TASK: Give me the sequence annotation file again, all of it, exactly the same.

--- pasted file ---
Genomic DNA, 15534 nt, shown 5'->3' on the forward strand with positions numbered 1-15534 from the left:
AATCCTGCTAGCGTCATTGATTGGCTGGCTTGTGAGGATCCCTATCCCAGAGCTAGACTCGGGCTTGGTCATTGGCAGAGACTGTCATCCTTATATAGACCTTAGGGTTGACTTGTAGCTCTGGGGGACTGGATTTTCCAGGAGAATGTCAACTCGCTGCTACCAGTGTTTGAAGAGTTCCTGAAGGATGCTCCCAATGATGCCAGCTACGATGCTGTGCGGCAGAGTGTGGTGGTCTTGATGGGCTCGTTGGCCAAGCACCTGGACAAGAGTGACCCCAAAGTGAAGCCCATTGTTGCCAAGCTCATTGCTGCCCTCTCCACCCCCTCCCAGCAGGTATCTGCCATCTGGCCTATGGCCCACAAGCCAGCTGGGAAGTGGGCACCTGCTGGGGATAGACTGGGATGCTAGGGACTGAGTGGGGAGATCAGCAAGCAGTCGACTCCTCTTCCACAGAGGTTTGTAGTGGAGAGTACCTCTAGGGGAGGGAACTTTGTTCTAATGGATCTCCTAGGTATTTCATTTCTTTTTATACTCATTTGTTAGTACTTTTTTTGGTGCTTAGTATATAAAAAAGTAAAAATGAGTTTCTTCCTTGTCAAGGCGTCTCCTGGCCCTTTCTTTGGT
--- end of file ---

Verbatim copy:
Genomic DNA, 15534 nt, shown 5'->3' on the forward strand with positions numbered 1-15534 from the left:
AATCCTGCTAGCGTCATTGATTGGCTGGCTTGTGAGGATCCCTATCCCAGAGCTAGACTCGGGCTTGGTCATTGGCAGAGACTGTCATCCTTATATAGACCTTAGGGTTGACTTGTAGCTCTGGGGGACTGGATTTTCCAGGAGAATGTCAACTCGCTGCTACCAGTGTTTGAAGAGTTCCTGAAGGATGCTCCCAATGATGCCAGCTACGATGCTGTGCGGCAGAGTGTGGTGGTCTTGATGGGCTCGTTGGCCAAGCACCTGGACAAGAGTGACCCCAAAGTGAAGCCCATTGTTGCCAAGCTCATTGCTGCCCTCTCCACCCCCTCCCAGCAGGTATCTGCCATCTGGCCTATGGCCCACAAGCCAGCTGGGAAGTGGGCACCTGCTGGGGATAGACTGGGATGCTAGGGACTGAGTGGGGAGATCAGCAAGCAGTCGACTCCTCTTCCACAGAGGTTTGTAGTGGAGAGTACCTCTAGGGGAGGGAACTTTGTTCTAATGGATCTCCTAGGTATTTCATTTCTTTTTATACTCATTTGTTAGTACTTTTTTTGGTGCTTAGTATATAAAAAAGTAAAAATGAGTTTCTTCCTTGTCAAGGCGTCTCCTGGCCCTTTCTTTGGT